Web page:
At the top of the plant we can easily detect that the plant has been negatively affected by this deficiency. The buds couldn’t develop completely and have remained in a quite decayed condition..

The buds of this plant won’t have superior smell or flavor since potassium is essential in terpene production.

At this stage, if you didn’t provide the necessary nutrients the yield will be seriously decreased. The buds won’t be compact and the resin production will be minimal.

Photo 3: Potassium deficiency on intermediate phase

Potassium deficiency

These deficiencies are usually more evident and frequent in Indica strains, which are often grown without much knowledge since their flowering stage is much faster than Sativas, and the maximum demand for potassium is centralized in no more than 1-2 weeks, depending on the strain.

Since Sativa plants take much longer to flower, their nutritional needs are more progressive than in the case of Indica genetics. Still, it should be noted that Sativa strains are more susceptible to be over-fertilised than Indicas, so you should pay close attention to their needs to have a crop free of deficiencies and excesses.

In this way, choosing a balanced hybrid strain will help  to control any excess or deficiency of potassium and other minerals like nitrogen or phosphorus.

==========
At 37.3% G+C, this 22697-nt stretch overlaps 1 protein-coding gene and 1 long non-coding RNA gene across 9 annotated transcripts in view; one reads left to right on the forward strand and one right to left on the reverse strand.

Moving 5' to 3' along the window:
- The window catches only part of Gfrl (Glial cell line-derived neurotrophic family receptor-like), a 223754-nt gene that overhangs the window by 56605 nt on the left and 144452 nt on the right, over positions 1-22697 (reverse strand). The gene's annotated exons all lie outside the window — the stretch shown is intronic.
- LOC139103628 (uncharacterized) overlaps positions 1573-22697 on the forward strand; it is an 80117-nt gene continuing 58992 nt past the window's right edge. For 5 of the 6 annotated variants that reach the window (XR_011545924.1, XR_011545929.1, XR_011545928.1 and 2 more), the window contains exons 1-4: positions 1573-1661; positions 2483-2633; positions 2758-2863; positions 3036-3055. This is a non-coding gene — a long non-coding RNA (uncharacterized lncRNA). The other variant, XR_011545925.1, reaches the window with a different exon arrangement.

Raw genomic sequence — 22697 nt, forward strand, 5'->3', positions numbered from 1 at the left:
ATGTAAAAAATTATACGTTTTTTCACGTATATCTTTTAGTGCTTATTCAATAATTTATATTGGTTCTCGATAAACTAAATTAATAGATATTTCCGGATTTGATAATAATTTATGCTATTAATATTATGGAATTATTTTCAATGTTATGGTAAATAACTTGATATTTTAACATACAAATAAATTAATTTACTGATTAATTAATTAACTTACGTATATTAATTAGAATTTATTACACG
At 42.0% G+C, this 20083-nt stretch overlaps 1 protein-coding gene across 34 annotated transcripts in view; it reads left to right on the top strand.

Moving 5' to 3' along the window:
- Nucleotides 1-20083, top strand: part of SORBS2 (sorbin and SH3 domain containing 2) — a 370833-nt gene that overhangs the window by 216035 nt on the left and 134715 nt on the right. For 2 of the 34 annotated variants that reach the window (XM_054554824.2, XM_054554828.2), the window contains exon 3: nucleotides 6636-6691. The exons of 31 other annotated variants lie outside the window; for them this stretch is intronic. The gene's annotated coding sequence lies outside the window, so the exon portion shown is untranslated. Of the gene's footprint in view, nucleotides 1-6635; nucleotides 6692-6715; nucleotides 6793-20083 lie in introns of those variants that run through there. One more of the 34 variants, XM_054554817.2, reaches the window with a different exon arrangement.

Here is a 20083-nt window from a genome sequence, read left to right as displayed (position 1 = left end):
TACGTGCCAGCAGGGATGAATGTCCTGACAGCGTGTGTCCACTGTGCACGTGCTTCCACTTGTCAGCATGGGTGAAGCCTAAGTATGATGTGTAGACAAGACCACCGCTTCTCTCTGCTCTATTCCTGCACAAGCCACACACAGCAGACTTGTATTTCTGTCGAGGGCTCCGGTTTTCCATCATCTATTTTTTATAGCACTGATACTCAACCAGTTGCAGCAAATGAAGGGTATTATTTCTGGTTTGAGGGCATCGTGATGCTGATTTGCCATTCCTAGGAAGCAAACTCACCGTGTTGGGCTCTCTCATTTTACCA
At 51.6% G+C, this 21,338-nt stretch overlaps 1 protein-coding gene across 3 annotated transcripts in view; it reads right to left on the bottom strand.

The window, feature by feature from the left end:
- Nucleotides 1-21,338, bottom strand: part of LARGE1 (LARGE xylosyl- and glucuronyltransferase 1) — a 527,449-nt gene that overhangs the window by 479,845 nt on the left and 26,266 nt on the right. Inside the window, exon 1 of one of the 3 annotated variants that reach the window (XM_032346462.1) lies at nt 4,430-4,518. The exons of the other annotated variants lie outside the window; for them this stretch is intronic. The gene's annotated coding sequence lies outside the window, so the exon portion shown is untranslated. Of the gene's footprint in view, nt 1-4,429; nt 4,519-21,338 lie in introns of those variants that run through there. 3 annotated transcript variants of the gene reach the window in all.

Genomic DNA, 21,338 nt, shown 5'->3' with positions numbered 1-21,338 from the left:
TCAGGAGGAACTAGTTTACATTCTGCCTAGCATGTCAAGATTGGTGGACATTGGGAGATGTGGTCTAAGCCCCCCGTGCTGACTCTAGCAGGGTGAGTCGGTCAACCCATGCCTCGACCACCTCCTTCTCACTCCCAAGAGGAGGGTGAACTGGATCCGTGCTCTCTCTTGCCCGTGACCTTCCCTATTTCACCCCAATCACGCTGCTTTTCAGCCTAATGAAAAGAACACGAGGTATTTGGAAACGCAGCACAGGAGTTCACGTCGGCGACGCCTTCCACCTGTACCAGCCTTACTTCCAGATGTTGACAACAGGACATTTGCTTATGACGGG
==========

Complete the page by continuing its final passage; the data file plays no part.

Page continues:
15 Comments


15 comments on “Deficiency and excess of Potassium in cannabis plants

  1. Papa Indica

    Very good articles on deficiencies, thank you!

  2. Robert Shackleferd

    You forgot to mention how important ph is for potassium intake. As soon as i raised my ph above 5.5 i stopped having potassium problems. My leaves looked exactly like the pictures you provided.

    1. Dani Alchimia

      Hi Robert,

      That’s correct, we must always use a certain pH range for proper development of our plants, mainly depending on the growth stage of the plant.

      Thanks for your comment!

  3. KIrk Perry

    I have the same problem with a Tokyo indica. I tested my root ph with an analog (sweep-needle) meter-stick, and after letting the metal shank sit in the day-old watered soil at root level, my ph in all (7) plants measured from 5.1 to 6. The indica affected was the one the measure a ph of 5.1. So, I’ve read that a better ph reading can be obtained by catching run-off water from the bottom of the 1-gal plastic container? Which is the best method for a true root ph reading? I wish there were a two-piece probe that would open-up once the probe was at root level, so root-soil can be extracted and made into a mud-pie to test, as the meter directions suggest. I need some “root dirt” and nothing else!